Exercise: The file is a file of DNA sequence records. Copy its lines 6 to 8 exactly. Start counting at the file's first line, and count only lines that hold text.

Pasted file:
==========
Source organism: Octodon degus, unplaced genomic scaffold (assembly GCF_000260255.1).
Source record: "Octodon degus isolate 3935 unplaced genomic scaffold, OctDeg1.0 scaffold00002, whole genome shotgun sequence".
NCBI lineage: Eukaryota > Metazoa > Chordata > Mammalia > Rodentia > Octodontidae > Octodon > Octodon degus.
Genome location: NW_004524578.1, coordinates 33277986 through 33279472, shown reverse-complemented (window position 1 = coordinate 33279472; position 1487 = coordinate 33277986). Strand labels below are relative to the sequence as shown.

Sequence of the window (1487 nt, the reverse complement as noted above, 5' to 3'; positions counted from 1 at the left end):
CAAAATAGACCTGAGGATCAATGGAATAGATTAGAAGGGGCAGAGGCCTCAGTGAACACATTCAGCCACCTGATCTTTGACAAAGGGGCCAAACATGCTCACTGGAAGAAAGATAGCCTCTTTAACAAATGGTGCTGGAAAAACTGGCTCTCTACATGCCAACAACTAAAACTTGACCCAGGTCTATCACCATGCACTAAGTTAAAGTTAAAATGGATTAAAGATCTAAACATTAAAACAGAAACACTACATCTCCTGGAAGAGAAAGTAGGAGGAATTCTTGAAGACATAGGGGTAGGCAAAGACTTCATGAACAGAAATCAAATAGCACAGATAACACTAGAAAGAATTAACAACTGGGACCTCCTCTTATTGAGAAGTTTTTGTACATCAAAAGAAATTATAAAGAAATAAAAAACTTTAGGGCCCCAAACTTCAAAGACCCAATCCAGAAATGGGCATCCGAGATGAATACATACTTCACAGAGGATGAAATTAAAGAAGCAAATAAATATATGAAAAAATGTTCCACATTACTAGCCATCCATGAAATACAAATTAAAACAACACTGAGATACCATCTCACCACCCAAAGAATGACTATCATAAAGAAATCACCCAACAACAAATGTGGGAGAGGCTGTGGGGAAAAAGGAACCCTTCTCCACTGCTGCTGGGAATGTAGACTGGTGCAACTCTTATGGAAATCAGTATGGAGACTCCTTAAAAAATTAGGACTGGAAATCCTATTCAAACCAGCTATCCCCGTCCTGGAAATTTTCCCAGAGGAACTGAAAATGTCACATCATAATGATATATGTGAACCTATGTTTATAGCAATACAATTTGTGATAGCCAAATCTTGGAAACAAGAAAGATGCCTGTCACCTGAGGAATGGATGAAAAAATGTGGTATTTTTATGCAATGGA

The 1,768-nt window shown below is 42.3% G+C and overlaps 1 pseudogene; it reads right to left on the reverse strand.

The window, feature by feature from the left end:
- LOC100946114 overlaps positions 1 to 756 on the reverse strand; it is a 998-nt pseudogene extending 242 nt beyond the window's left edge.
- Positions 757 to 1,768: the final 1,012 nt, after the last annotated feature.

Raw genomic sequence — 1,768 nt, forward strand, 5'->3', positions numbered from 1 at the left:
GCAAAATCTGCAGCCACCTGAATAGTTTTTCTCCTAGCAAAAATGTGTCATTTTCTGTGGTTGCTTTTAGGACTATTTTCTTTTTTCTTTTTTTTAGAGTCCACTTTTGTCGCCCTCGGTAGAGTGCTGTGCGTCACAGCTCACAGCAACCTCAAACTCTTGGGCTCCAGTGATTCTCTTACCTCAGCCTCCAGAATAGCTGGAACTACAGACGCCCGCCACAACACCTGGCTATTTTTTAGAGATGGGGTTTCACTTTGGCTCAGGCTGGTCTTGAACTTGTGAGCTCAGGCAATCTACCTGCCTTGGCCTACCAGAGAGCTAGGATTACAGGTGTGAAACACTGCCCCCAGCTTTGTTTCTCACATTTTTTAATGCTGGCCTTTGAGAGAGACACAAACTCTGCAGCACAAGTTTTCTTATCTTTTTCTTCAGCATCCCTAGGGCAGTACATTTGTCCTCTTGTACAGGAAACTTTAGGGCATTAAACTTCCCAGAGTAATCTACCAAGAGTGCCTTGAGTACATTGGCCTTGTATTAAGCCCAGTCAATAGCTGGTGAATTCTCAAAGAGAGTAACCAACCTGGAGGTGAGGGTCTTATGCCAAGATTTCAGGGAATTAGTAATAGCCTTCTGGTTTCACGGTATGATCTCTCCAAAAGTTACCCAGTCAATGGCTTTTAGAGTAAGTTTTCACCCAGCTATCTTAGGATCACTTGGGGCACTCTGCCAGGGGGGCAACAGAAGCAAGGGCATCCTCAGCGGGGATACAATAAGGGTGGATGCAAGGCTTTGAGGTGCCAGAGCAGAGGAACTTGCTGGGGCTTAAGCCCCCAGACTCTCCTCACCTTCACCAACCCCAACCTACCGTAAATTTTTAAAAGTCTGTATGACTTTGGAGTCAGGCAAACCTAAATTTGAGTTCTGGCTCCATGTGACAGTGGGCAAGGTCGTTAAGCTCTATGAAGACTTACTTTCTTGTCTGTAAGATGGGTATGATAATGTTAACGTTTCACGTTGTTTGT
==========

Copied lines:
CAAAATAGACCTGAGGATCAATGGAATAGATTAGAAGGGGCAGAGGCCTCAGTGAACACATTCAGCCACCTGATCTTTGACAAAGGGGCCAAACATGCTCACTGGAAGAAAGATAGCCTCTTTAACAAATGGTGCTGGAAAAACTGGCTCTCTACATGCCAACAACTAAAACTTGACCCAGGTCTATCACCATGCACTAAGTTAAAGTTAAAATGGATTAAAGATCTAAACATTAAAACAGAAACACTACATCTCCTGGAAGAGAAAGTAGGAGGAATTCTTGAAGACATAGGGGTAGGCAAAGACTTCATGAACAGAAATCAAATAGCACAGATAACACTAGAAAGAATTAACAACTGGGACCTCCTCTTATTGAGAAGTTTTTGTACATCAAAAGAAATTATAAAGAAATAAAAAACTTTAGGGCCCCAAACTTCAAAGACCCAATCCAGAAATGGGCATCCGAGATGAATACATACTTCACAGAGGATGAAATTAAAGAAGCAAATAAATATATGAAAAAATGTTCCACATTACTAGCCATCCATGAAATACAAATTAAAACAACACTGAGATACCATCTCACCACCCAAAGAATGACTATCATAAAGAAATCACCCAACAACAAATGTGGGAGAGGCTGTGGGGAAAAAGGAACCCTTCTCCACTGCTGCTGGGAATGTAGACTGGTGCAACTCTTATGGAAATCAGTATGGAGACTCCTTAAAAAATTAGGACTGGAAATCCTATTCAAACCAGCTATCCCCGTCCTGGAAATTTTCCCAGAGGAACTGAAAATGTCACATCATAATGATATATGTGAACCTATGTTTATAGCAATACAATTTGTGATAGCCAAATCTTGGAAACAAGAAAGATGCCTGTCACCTGAGGAATGGATGAAAAAATGTGGTATTTTTATGCAATGGA

The 1,768-nt window shown below is 42.3% G+C and overlaps 1 pseudogene; it reads right to left on the reverse strand.

The window, feature by feature from the left end: